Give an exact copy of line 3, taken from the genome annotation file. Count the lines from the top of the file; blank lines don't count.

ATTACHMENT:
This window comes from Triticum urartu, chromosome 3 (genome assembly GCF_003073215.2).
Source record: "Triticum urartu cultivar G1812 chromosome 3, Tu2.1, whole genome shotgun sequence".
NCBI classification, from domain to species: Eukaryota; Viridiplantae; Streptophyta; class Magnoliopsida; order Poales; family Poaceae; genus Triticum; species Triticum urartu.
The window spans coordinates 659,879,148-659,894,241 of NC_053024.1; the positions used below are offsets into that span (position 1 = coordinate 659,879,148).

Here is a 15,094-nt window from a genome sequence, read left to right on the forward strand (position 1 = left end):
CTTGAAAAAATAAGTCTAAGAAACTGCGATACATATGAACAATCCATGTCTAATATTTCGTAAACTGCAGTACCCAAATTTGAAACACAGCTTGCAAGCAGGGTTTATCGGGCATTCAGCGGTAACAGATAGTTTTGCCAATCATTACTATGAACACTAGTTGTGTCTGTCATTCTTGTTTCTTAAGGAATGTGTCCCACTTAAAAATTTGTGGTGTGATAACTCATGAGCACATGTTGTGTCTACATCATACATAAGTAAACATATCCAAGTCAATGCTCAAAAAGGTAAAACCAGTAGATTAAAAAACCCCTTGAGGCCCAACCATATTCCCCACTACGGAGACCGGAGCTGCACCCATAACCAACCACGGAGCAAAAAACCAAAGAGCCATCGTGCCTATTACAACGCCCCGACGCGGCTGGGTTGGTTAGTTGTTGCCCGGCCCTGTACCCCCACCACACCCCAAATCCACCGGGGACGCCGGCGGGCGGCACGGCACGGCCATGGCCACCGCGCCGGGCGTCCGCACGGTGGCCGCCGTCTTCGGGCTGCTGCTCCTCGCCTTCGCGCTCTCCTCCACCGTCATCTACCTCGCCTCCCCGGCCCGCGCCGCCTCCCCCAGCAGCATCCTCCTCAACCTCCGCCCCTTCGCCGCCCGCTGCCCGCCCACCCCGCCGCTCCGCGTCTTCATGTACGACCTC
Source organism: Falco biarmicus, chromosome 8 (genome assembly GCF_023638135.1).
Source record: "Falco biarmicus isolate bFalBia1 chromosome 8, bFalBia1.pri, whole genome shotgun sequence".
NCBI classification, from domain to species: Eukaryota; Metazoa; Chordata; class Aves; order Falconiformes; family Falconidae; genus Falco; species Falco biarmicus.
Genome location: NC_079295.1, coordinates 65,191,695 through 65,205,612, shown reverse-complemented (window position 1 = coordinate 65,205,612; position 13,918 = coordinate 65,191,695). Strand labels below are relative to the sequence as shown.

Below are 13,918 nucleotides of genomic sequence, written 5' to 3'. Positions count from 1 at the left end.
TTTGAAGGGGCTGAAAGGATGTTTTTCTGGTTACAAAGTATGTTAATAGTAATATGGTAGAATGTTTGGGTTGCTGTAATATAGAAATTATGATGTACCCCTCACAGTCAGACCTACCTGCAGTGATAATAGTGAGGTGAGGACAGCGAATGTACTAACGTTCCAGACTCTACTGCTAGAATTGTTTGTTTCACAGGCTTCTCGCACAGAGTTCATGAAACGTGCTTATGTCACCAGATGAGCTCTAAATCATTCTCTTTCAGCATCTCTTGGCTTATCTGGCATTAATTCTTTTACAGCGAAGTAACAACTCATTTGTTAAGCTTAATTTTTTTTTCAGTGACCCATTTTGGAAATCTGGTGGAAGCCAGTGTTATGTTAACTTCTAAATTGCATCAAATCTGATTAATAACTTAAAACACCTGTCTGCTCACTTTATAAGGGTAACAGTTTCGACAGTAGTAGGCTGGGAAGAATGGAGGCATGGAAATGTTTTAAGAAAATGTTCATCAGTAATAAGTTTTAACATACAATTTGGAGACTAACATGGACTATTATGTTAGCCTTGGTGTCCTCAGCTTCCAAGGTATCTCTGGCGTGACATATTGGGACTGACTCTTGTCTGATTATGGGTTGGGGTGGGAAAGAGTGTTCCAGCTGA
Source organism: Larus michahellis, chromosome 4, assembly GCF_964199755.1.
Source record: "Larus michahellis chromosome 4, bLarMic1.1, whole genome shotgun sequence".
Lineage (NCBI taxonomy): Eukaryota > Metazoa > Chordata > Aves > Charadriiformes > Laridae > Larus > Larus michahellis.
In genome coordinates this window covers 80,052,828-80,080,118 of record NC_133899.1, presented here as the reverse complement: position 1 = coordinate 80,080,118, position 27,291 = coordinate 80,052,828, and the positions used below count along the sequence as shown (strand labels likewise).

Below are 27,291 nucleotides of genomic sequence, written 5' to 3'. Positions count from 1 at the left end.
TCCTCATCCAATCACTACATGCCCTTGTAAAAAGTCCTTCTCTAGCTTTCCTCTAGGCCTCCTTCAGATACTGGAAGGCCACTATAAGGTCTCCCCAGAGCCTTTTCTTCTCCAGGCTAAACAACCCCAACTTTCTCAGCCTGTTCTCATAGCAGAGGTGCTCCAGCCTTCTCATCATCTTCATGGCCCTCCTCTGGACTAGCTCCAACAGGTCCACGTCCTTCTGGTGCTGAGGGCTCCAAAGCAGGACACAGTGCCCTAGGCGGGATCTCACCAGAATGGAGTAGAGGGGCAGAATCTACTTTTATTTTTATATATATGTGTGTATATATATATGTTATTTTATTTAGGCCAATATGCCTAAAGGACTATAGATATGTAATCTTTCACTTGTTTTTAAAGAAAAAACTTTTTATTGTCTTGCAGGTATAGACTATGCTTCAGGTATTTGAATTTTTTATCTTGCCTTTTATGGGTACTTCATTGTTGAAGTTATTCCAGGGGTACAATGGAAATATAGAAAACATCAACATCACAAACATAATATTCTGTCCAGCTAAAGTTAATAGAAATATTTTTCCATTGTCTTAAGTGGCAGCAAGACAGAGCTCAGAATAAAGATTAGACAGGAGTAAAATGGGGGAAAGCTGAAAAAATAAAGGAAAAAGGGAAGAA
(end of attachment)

NCBI classification, from domain to species: Eukaryota; Viridiplantae; Streptophyta; class Magnoliopsida; order Poales; family Poaceae; genus Triticum; species Triticum urartu.